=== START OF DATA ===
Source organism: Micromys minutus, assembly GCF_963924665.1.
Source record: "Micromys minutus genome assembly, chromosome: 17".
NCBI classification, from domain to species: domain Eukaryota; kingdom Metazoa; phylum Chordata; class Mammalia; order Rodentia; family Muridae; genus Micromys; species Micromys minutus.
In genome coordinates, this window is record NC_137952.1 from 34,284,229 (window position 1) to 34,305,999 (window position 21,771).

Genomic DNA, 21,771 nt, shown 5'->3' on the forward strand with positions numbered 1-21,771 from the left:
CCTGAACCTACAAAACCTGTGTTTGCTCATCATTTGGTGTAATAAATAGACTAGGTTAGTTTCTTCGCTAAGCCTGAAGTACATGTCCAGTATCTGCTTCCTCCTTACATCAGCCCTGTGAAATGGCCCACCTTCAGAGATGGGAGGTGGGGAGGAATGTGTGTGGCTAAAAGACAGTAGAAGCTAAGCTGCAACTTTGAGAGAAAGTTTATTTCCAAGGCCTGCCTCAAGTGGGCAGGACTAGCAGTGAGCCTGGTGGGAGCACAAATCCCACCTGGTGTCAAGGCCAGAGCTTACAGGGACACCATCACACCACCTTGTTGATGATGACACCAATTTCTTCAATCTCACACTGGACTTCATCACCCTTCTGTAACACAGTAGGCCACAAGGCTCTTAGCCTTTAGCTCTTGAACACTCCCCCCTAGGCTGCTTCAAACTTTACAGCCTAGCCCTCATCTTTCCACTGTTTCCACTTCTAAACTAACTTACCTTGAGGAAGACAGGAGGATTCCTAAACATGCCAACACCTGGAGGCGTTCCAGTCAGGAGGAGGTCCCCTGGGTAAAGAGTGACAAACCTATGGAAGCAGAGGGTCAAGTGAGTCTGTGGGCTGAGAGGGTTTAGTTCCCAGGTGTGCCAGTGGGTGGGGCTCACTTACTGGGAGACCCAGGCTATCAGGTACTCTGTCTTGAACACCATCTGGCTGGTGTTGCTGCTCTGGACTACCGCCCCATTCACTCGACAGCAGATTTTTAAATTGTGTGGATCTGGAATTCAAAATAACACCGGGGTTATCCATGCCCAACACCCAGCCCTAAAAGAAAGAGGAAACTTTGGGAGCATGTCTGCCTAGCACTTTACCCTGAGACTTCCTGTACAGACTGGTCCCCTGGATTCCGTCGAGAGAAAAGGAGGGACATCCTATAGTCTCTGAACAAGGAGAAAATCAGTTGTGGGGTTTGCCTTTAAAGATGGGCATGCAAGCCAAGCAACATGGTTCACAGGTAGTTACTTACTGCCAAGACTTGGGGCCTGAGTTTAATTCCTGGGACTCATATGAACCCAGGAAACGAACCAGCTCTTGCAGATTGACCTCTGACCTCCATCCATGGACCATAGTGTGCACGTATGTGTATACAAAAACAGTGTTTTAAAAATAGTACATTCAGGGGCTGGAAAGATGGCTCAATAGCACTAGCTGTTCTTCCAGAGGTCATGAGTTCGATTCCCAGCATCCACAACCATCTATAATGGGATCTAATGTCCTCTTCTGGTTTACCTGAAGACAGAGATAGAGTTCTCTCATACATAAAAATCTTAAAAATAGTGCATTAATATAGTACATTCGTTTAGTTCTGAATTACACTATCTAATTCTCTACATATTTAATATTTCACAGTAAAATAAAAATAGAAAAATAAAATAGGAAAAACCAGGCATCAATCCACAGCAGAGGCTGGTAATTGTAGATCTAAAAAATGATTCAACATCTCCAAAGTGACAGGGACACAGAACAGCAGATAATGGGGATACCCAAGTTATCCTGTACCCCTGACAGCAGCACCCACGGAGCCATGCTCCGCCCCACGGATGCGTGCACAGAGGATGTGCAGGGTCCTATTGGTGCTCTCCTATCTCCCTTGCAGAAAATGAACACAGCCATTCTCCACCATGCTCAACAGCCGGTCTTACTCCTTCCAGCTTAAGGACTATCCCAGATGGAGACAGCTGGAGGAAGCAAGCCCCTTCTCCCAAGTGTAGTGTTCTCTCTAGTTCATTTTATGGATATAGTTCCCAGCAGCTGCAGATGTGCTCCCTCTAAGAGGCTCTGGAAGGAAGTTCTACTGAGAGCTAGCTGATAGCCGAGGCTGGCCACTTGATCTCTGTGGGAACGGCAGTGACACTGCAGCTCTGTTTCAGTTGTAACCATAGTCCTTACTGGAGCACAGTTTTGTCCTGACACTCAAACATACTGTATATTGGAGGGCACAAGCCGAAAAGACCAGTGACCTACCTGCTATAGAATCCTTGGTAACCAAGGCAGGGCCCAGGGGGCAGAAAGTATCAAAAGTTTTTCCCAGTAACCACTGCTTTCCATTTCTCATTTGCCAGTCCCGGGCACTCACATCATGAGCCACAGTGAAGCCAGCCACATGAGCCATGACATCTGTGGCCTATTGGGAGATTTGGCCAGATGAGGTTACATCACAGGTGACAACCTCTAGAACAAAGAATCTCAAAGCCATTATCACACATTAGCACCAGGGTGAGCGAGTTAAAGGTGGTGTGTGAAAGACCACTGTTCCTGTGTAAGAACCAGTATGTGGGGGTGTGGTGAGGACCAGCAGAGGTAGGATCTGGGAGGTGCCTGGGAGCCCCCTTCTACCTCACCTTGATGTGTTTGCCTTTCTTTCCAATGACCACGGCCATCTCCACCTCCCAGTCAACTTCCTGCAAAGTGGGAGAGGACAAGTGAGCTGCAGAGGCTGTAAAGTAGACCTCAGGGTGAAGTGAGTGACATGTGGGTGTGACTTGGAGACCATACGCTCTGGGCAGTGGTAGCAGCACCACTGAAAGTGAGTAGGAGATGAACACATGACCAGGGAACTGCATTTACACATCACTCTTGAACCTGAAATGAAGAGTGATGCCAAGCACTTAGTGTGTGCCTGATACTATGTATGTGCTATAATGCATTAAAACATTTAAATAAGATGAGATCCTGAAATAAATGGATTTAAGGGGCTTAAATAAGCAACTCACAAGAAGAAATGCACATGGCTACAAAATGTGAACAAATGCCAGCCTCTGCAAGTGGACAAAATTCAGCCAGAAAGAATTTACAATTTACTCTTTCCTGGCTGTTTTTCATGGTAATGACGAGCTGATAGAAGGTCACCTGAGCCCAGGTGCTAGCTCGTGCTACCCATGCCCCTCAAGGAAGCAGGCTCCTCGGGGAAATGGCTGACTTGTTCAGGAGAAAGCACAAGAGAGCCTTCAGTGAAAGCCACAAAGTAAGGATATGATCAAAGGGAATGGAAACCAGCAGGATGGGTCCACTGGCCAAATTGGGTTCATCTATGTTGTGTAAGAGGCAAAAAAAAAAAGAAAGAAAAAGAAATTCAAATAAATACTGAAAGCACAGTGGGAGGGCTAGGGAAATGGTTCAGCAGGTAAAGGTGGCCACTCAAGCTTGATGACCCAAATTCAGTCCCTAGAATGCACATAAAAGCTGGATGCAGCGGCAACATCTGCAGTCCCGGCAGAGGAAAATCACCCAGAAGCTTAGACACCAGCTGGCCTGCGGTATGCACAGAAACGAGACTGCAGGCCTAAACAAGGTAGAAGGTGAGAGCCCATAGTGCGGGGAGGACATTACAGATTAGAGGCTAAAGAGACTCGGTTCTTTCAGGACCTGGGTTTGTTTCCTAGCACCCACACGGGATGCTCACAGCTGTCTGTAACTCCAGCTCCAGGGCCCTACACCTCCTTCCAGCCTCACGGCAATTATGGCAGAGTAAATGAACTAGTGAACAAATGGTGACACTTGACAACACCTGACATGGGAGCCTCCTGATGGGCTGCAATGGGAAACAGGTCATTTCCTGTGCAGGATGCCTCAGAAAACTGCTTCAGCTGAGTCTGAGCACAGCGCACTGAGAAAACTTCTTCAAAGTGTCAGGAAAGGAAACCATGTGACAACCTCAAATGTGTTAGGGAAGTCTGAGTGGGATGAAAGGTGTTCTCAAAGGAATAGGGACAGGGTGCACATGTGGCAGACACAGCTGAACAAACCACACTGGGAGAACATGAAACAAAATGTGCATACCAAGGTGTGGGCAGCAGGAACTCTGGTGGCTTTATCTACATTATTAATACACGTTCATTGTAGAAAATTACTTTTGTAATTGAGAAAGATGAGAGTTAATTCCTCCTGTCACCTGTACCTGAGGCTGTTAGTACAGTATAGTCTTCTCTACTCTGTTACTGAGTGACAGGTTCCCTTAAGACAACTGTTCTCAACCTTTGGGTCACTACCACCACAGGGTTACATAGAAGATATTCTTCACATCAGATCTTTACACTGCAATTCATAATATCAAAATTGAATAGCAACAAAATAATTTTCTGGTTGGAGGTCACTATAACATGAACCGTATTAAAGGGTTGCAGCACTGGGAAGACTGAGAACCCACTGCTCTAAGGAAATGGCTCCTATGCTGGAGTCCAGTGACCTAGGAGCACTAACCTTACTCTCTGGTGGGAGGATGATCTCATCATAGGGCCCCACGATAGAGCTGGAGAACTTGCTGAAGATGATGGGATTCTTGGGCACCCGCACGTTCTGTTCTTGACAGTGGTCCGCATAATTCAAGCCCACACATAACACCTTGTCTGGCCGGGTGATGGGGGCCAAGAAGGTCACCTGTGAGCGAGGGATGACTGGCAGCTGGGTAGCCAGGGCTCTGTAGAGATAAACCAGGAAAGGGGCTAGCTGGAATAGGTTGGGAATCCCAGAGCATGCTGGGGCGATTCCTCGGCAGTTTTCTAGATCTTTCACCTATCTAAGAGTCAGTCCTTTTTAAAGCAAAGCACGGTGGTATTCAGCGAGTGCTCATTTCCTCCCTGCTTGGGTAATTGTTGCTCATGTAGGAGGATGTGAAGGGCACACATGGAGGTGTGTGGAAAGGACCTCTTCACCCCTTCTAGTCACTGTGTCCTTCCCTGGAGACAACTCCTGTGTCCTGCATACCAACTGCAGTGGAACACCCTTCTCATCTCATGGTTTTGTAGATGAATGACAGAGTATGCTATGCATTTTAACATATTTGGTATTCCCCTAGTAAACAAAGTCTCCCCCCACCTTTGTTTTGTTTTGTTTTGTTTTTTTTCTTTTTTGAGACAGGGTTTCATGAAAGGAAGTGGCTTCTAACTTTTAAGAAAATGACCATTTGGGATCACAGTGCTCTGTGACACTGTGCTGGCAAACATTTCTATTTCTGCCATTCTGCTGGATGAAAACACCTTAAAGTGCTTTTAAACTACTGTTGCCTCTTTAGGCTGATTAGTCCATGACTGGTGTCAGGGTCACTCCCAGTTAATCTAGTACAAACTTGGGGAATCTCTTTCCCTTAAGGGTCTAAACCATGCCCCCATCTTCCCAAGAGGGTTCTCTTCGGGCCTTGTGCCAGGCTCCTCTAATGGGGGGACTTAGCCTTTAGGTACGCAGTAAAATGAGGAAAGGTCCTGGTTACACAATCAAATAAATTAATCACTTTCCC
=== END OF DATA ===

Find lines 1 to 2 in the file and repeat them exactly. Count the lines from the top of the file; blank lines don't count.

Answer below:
Source organism: Micromys minutus, assembly GCF_963924665.1.
Source record: "Micromys minutus genome assembly, chromosome: 17".